The Repository @ St. Cloud State

Open Access Knowledge and Scholarship

Date of Award


Culminating Project Type




Degree Name

Applied Behavior Analysis: M.S.


Community Psychology, Counseling and Family Therapy


School of Health and Human Services

First Advisor

Odessa Luna

Second Advisor

Ben Witts

Third Advisor

Michelle Traub

Creative Commons License

Creative Commons License
This work is licensed under a Creative Commons Attribution-Noncommercial-No Derivative Works 4.0 License.

Keywords and Subject Headings

Celeration, Percentile Schedules of Reinforcement, Reinforcement Dimensions


This study used percentile schedules of reinforcement – percentile schedule (K), percentile schedule with a dimension (K+) and a yoked control condition (C) – to examine the effects of giving extra reinforcement on the rate of tacting. Six undergraduate students participated in three schedules of reinforcement for fluency of correct tacting answers; they received reinforcement for meeting or exceeding criteria (K), received reinforcement for meeting and exceeding criteria and earned extra reinforcement when closer to the goal then the previous five answers (K+), and earned predetermined reinforcement through yoking for control (C). Celeration values were analyzed for three participants after participants engaged in low levels of errors. One participant had greater average celeration within timing values for the dimension of reinforcement schedule and yoked control and less celeration values for the reinforcement schedule without a dimension. One participant had similar celeration lines for the dimension of reinforcement schedule and the yoked condition than the reinforcement schedule without a dimension. One participant had greater celeration lines for the yoked condition, then the dimension of reinforcement condition, and lowest celeration value for the reinforcement schedule without a dimension. The remaining participants' celeration values were not analyzed due to continued errors or low levels of tacting. Implications of the results and suggestions for further research are discussed.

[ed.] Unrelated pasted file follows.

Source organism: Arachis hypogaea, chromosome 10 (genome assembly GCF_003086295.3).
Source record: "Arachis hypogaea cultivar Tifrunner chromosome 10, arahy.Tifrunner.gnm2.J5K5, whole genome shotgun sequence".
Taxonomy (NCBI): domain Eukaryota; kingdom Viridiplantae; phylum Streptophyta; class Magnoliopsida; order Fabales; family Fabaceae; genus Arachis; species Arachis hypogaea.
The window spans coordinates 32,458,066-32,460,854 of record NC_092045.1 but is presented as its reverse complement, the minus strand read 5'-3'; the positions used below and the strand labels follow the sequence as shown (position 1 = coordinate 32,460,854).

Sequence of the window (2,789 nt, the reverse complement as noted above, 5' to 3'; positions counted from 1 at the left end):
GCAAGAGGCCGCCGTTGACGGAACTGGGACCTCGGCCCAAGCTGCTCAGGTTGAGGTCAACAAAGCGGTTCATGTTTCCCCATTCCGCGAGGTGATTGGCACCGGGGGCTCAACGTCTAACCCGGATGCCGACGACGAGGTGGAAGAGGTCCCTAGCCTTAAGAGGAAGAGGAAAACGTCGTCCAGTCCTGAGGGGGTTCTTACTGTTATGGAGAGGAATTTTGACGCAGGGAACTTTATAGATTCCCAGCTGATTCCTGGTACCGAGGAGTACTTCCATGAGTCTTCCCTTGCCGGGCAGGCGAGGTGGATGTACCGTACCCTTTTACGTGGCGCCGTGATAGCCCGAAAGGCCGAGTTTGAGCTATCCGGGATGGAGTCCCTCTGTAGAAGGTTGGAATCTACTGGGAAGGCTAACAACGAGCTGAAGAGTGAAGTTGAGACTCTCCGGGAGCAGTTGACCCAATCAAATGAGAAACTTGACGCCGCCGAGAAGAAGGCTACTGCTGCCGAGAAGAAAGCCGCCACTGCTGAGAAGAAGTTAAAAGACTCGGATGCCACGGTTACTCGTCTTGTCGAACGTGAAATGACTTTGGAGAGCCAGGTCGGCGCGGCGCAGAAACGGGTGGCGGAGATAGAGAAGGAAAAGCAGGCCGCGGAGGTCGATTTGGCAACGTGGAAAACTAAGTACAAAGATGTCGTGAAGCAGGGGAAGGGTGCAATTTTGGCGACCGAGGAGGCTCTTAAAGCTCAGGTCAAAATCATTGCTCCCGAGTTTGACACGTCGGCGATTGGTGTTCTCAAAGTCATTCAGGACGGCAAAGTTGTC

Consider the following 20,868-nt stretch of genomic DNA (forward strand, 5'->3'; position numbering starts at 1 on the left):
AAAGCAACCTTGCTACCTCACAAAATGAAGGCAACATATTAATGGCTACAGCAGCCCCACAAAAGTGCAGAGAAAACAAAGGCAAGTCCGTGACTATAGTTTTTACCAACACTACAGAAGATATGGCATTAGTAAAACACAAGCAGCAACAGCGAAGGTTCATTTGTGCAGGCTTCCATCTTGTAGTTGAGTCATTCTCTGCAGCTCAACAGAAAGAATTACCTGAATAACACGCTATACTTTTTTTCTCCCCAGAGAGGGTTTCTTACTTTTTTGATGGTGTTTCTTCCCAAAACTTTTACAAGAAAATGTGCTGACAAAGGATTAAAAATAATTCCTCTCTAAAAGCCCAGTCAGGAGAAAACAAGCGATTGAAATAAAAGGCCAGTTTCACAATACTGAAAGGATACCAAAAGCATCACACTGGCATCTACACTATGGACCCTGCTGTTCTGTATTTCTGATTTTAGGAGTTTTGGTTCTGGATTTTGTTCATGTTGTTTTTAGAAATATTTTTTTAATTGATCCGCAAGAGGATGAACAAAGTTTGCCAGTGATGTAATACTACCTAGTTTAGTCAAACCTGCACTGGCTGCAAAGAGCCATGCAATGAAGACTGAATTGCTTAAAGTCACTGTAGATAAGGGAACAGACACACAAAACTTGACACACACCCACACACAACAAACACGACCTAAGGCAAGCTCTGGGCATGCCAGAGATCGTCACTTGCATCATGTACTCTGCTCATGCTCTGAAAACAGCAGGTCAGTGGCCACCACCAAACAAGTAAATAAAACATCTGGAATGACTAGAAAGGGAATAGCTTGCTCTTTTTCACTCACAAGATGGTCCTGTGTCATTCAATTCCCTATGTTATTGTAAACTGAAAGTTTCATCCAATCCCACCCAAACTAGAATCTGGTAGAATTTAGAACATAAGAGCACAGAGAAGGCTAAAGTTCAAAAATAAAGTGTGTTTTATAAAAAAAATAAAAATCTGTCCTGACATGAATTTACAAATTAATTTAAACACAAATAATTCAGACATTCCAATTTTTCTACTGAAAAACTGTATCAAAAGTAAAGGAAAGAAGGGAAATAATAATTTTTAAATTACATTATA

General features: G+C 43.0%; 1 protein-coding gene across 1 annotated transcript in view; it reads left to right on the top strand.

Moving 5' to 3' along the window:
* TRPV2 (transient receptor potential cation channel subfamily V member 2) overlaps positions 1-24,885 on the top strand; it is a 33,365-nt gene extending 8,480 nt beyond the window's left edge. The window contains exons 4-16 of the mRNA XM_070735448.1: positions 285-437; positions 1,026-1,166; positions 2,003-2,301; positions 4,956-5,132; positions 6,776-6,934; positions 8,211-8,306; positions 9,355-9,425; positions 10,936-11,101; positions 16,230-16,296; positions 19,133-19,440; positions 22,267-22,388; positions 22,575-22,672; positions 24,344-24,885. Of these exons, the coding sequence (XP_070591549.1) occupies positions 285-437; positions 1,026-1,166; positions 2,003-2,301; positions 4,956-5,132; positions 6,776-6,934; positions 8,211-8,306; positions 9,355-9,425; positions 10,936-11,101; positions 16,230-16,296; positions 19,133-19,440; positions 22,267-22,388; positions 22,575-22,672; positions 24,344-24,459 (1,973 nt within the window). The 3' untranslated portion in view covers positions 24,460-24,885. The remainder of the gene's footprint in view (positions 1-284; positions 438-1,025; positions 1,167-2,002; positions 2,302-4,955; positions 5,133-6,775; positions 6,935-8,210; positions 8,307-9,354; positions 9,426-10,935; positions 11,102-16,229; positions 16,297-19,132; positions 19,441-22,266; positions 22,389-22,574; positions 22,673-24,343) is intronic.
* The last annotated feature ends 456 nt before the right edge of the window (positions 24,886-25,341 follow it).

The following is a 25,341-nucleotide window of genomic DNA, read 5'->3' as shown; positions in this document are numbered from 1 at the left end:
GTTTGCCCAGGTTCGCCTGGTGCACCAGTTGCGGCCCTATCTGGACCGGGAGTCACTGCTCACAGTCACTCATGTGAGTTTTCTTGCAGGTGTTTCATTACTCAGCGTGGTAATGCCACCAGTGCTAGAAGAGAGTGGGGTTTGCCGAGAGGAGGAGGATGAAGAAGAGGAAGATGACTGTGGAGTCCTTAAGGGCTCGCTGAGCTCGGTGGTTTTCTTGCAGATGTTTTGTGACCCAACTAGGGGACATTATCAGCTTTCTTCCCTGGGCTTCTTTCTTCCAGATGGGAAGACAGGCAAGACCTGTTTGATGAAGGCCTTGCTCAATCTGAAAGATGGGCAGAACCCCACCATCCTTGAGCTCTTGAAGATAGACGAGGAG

I would first like to thank Dr. Odessa Luna for spending time editing and providing never ending patience and support while teaching me how to develop this research project and to write scientifically in APA format. My writing and confidence in research have grown immensely under her coaching. I would also like to thank Dr. Ben Witts who encouraged me to submit this as a thesis idea. Without his encouragement this project would have remained merely an idea. I would also like to thank Michael and Kelly for their support in teaching me more advanced uses of the Standard Celeration Chart and giving me resources and connections to other researchers for further questions. I appreciate my friends Tessa, Chris, Isaac, and Shana who volunteered to spend time as test pilots so I could ensure the research project ran. Thank you to Mary for letting me practice my presentations even though she did not understand most of it. Last, but not least, I want to give a shout out to May, my research assistant and cheer squad. She was a sounding board for ideas, spent hours in training, completing treatment integrity, and collecting interobserver agreement data.



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